We take our smartphones everywhere: to the toilet, to the gym and even to bed. You could say that our smartphones know us pretty well. 
They have plenty of data on our habits and our relationships, but how well is that data protected? 
As it turns out, you aren’t the only one with access to your personal information. In fact, your mobile phone acts a lot like a spy who knows exactly what you’re doing, where you’re doing it, who you’re doing it with, not to mention for how long and how often. For example, Google has developed technology that enables it to access calls made on your Android device, and use your conversation and the sounds around you to create targeted ads. 
Say you made a call while Usher was playing in the background; next time you googled something, an ad about his next concert might pop up. We’re mostly oblivious to all this data-gathering. A study done by Carnegie Mellon’s Human-Computer Interaction Institute revealed that only five percent of Angry Birds’ users knew that the app collects location data, which it then sells to advertisement companies.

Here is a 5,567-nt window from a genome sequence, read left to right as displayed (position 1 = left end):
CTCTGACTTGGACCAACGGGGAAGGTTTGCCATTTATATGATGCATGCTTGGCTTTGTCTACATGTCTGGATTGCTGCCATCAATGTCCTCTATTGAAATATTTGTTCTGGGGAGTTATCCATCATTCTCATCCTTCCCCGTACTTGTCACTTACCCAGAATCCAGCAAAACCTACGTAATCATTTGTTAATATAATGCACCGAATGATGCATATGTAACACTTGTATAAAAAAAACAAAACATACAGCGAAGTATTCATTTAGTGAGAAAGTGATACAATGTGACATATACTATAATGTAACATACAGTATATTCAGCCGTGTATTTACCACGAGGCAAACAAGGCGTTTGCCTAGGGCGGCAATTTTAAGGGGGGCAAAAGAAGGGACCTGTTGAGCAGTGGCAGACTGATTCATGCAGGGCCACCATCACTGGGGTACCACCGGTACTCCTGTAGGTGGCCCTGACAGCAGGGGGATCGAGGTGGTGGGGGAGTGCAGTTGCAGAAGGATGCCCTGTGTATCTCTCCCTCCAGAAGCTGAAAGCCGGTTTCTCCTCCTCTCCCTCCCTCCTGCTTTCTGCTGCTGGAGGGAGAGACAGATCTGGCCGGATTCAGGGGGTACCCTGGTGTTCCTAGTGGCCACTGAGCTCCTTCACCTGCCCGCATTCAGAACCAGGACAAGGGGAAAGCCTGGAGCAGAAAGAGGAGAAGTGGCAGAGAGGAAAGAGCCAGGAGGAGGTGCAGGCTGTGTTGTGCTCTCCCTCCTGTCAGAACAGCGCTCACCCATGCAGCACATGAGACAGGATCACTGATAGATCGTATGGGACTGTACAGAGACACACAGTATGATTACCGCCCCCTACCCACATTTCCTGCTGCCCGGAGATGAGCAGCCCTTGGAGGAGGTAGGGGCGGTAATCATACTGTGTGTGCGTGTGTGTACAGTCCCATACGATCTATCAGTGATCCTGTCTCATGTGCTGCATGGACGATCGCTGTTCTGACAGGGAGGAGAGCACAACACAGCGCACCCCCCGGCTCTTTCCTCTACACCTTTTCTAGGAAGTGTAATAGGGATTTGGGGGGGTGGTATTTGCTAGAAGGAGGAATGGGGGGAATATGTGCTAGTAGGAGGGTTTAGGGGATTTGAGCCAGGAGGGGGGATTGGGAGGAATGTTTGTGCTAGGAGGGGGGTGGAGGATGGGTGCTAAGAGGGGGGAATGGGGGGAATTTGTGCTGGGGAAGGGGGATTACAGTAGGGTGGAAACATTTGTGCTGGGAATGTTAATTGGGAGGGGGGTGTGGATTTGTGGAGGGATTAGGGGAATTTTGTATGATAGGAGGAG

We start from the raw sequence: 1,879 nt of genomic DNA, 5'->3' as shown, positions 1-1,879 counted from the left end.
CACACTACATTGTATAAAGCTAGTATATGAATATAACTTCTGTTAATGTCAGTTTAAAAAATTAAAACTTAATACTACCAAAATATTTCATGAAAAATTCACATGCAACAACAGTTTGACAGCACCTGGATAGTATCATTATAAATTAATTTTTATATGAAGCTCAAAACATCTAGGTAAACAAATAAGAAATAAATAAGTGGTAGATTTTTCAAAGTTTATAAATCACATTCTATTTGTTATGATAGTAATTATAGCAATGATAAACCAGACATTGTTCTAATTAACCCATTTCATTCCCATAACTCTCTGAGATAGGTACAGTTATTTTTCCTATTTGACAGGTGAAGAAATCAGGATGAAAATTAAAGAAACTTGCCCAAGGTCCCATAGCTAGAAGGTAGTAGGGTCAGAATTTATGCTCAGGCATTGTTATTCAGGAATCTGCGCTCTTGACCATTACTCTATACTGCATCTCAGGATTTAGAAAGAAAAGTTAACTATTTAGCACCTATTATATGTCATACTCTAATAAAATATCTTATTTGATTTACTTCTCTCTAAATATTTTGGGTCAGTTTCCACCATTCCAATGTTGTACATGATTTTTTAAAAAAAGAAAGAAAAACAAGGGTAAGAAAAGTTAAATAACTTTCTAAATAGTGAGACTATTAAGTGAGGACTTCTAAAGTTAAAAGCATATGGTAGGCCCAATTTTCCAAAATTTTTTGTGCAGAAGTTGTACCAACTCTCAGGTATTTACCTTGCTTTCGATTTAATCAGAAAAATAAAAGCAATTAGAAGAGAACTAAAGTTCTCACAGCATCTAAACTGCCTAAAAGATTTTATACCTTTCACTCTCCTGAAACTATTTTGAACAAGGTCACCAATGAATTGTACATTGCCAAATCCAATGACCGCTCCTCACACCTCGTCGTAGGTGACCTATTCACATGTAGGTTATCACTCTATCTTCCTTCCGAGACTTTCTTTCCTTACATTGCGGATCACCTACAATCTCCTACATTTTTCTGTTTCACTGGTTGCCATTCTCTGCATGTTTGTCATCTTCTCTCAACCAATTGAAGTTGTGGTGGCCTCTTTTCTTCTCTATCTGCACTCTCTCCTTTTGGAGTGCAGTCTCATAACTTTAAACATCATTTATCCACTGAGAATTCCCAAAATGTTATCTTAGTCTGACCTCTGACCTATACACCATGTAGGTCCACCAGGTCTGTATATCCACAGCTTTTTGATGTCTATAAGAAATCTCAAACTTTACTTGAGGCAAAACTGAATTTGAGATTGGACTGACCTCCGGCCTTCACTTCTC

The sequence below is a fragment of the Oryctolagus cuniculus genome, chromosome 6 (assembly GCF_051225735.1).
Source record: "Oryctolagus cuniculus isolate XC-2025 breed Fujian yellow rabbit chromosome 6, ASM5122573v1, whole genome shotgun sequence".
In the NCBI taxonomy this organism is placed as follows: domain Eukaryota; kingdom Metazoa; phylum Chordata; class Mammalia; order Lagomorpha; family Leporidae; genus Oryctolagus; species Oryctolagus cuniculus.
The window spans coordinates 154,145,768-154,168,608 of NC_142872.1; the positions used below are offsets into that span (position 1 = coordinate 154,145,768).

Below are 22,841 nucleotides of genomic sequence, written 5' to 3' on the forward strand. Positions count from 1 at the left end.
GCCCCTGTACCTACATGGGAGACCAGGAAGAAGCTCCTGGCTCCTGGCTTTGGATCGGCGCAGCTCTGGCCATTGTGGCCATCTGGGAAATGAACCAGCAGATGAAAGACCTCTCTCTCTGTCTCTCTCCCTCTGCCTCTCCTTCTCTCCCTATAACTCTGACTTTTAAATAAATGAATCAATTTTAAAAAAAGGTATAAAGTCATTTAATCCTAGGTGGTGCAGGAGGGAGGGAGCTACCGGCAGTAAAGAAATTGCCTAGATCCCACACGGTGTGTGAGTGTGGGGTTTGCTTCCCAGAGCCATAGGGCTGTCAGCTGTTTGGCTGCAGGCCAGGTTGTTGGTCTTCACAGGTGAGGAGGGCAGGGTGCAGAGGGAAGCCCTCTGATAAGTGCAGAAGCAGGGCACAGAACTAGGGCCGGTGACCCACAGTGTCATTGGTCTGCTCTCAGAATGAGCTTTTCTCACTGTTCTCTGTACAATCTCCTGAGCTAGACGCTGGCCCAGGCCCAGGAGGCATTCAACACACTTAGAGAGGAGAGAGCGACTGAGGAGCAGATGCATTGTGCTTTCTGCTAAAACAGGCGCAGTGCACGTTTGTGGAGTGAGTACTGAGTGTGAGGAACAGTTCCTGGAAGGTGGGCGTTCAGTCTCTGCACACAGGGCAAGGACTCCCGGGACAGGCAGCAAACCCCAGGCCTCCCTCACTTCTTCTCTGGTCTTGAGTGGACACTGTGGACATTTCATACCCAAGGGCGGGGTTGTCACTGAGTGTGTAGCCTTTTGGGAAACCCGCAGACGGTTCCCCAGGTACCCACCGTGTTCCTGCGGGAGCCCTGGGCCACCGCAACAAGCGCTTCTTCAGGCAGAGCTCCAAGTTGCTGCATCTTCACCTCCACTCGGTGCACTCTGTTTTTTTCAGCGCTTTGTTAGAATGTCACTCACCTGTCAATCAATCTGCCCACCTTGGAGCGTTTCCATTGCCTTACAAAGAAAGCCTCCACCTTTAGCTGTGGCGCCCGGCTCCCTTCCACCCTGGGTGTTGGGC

These companies then use this information as a forecasting tool to determine your future behavior and, thus, your purchases. In fact, according to a McAfee report, 82 percent of all Android apps check your online activities and 80 percent collect your location data without your permission. 
Should you care about location privacy? Who cares about your whereabouts anyway? In 2012 a Russian company launched an app called Girls Around Me that provided users with an interactive map displaying Facebook profile pictures, status updates, and check-ins of the women in their proximity. The app was even approved by the Google Play and Apple App Stores! Is this social media or stalking?
 Whatever it is, it should be enough to make you think twice before skipping through the Terms of Service Agreement for your next app purchase.

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